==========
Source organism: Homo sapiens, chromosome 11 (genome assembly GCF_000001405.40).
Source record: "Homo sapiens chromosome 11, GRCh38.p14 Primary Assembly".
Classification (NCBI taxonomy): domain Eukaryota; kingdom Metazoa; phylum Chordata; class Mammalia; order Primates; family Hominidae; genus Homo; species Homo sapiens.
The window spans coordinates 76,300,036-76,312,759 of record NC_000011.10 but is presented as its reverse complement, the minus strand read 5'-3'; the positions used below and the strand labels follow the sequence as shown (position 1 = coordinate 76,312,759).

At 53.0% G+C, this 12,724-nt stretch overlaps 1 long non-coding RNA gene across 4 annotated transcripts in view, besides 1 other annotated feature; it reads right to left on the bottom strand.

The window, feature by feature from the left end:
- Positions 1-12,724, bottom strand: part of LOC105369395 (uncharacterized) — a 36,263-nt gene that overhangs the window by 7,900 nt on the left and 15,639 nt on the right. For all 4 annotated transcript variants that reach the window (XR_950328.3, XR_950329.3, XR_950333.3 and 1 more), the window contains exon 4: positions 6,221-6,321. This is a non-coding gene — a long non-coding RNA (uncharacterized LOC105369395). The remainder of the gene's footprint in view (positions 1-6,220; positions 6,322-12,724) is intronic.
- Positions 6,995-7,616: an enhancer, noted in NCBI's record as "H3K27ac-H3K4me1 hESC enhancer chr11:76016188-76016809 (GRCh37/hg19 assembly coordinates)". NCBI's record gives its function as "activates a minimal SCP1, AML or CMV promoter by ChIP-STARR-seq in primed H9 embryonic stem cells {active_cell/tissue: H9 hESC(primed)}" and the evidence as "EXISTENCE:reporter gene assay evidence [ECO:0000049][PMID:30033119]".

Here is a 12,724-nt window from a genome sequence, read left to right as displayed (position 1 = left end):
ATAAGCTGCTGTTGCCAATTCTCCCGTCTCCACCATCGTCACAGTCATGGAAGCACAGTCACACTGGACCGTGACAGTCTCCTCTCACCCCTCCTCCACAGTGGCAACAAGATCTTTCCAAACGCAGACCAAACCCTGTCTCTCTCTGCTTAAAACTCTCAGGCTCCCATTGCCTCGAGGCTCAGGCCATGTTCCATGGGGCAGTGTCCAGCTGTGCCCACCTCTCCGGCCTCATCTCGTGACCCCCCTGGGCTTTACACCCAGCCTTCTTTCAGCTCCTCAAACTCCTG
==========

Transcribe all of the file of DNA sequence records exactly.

Source organism: Homo sapiens, chromosome 11 (genome assembly GCF_000001405.40).
Source record: "Homo sapiens chromosome 11, GRCh38.p14 Primary Assembly".
Classification (NCBI taxonomy): domain Eukaryota; kingdom Metazoa; phylum Chordata; class Mammalia; order Primates; family Hominidae; genus Homo; species Homo sapiens.
The window spans coordinates 76,300,036-76,312,759 of record NC_000011.10 but is presented as its reverse complement, the minus strand read 5'-3'; the positions used below and the strand labels follow the sequence as shown (position 1 = coordinate 76,312,759).

At 53.0% G+C, this 12,724-nt stretch overlaps 1 long non-coding RNA gene across 4 annotated transcripts in view, besides 1 other annotated feature; it reads right to left on the bottom strand.

The window, feature by feature from the left end:
- Positions 1-12,724, bottom strand: part of LOC105369395 (uncharacterized) — a 36,263-nt gene that overhangs the window by 7,900 nt on the left and 15,639 nt on the right. For all 4 annotated transcript variants that reach the window (XR_950328.3, XR_950329.3, XR_950333.3 and 1 more), the window contains exon 4: positions 6,221-6,321. This is a non-coding gene — a long non-coding RNA (uncharacterized LOC105369395). The remainder of the gene's footprint in view (positions 1-6,220; positions 6,322-12,724) is intronic.
- Positions 6,995-7,616: an enhancer, noted in NCBI's record as "H3K27ac-H3K4me1 hESC enhancer chr11:76016188-76016809 (GRCh37/hg19 assembly coordinates)". NCBI's record gives its function as "activates a minimal SCP1, AML or CMV promoter by ChIP-STARR-seq in primed H9 embryonic stem cells {active_cell/tissue: H9 hESC(primed)}" and the evidence as "EXISTENCE:reporter gene assay evidence [ECO:0000049][PMID:30033119]".

Here is a 12,724-nt window from a genome sequence, read left to right as displayed (position 1 = left end):
ATAAGCTGCTGTTGCCAATTCTCCCGTCTCCACCATCGTCACAGTCATGGAAGCACAGTCACACTGGACCGTGACAGTCTCCTCTCACCCCTCCTCCACAGTGGCAACAAGATCTTTCCAAACGCAGACCAAACCCTGTCTCTCTCTGCTTAAAACTCTCAGGCTCCCATTGCCTCGAGGCTCAGGCCATGTTCCATGGGGCAGTGTCCAGCTGTGCCCACCTCTCCGGCCTCATCTCGTGACCCCCCTGGGCTTTACACCCAGCCTTCTTTCAGCTCCTCAAACTCCTG